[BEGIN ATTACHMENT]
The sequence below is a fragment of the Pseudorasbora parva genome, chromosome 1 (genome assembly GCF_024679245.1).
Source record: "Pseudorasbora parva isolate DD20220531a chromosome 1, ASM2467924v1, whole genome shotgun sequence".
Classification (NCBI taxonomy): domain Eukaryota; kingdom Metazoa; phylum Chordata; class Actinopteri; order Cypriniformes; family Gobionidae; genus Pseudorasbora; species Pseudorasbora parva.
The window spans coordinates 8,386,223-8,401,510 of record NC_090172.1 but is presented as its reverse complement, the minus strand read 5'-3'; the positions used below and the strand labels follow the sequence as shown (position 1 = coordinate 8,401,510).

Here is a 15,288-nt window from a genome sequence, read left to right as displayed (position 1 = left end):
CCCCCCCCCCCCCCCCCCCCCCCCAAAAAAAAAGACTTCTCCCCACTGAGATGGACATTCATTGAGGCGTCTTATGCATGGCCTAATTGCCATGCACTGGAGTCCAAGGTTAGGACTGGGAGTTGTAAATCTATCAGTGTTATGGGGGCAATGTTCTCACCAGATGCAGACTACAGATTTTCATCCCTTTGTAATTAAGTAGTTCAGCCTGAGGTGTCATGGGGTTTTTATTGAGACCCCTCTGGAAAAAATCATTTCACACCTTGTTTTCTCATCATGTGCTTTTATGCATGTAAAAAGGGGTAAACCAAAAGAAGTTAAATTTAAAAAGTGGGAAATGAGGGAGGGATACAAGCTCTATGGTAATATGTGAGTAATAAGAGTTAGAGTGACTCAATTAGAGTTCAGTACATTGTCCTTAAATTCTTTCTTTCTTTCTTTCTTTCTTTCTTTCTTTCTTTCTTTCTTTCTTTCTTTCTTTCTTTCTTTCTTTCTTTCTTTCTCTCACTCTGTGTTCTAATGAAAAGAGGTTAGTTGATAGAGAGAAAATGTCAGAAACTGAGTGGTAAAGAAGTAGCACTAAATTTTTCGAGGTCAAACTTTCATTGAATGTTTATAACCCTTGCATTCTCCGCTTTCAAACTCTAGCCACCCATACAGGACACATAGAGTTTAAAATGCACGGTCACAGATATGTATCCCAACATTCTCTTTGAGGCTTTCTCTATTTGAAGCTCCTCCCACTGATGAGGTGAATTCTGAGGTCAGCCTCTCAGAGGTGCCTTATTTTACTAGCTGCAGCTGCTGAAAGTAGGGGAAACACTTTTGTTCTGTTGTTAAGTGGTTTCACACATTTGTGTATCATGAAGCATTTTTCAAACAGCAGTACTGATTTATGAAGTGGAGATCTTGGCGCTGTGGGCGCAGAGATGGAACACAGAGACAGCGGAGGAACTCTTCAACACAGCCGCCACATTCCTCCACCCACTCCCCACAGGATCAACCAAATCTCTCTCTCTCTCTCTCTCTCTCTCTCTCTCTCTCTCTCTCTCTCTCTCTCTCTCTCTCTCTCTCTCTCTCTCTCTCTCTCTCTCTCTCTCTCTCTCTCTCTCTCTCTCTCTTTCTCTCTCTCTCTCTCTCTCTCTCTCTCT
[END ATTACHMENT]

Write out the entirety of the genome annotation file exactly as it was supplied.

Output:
The sequence below is a fragment of the Pseudorasbora parva genome, chromosome 1 (genome assembly GCF_024679245.1).
Source record: "Pseudorasbora parva isolate DD20220531a chromosome 1, ASM2467924v1, whole genome shotgun sequence".
Classification (NCBI taxonomy): domain Eukaryota; kingdom Metazoa; phylum Chordata; class Actinopteri; order Cypriniformes; family Gobionidae; genus Pseudorasbora; species Pseudorasbora parva.
The window spans coordinates 8,386,223-8,401,510 of record NC_090172.1 but is presented as its reverse complement, the minus strand read 5'-3'; the positions used below and the strand labels follow the sequence as shown (position 1 = coordinate 8,401,510).

Here is a 15,288-nt window from a genome sequence, read left to right as displayed (position 1 = left end):
CCCCCCCCCCCCCCCCCCCCCCCCAAAAAAAAAGACTTCTCCCCACTGAGATGGACATTCATTGAGGCGTCTTATGCATGGCCTAATTGCCATGCACTGGAGTCCAAGGTTAGGACTGGGAGTTGTAAATCTATCAGTGTTATGGGGGCAATGTTCTCACCAGATGCAGACTACAGATTTTCATCCCTTTGTAATTAAGTAGTTCAGCCTGAGGTGTCATGGGGTTTTTATTGAGACCCCTCTGGAAAAAATCATTTCACACCTTGTTTTCTCATCATGTGCTTTTATGCATGTAAAAAGGGGTAAACCAAAAGAAGTTAAATTTAAAAAGTGGGAAATGAGGGAGGGATACAAGCTCTATGGTAATATGTGAGTAATAAGAGTTAGAGTGACTCAATTAGAGTTCAGTACATTGTCCTTAAATTCTTTCTTTCTTTCTTTCTTTCTTTCTTTCTTTCTTTCTTTCTTTCTTTCTTTCTTTCTTTCTTTCTTTCTTTCTTTCTCTCACTCTGTGTTCTAATGAAAAGAGGTTAGTTGATAGAGAGAAAATGTCAGAAACTGAGTGGTAAAGAAGTAGCACTAAATTTTTCGAGGTCAAACTTTCATTGAATGTTTATAACCCTTGCATTCTCCGCTTTCAAACTCTAGCCACCCATACAGGACACATAGAGTTTAAAATGCACGGTCACAGATATGTATCCCAACATTCTCTTTGAGGCTTTCTCTATTTGAAGCTCCTCCCACTGATGAGGTGAATTCTGAGGTCAGCCTCTCAGAGGTGCCTTATTTTACTAGCTGCAGCTGCTGAAAGTAGGGGAAACACTTTTGTTCTGTTGTTAAGTGGTTTCACACATTTGTGTATCATGAAGCATTTTTCAAACAGCAGTACTGATTTATGAAGTGGAGATCTTGGCGCTGTGGGCGCAGAGATGGAACACAGAGACAGCGGAGGAACTCTTCAACACAGCCGCCACATTCCTCCACCCACTCCCCACAGGATCAACCAAATCTCTCTCTCTCTCTCTCTCTCTCTCTCTCTCTCTCTCTCTCTCTCTCTCTCTCTCTCTCTCTCTCTCTCTCTCTCTCTCTCTCTCTCTCTCTCTCTCTCTCTCTCTCTCTCTTTCTCTCTCTCTCTCTCTCTCTCTCTCTCT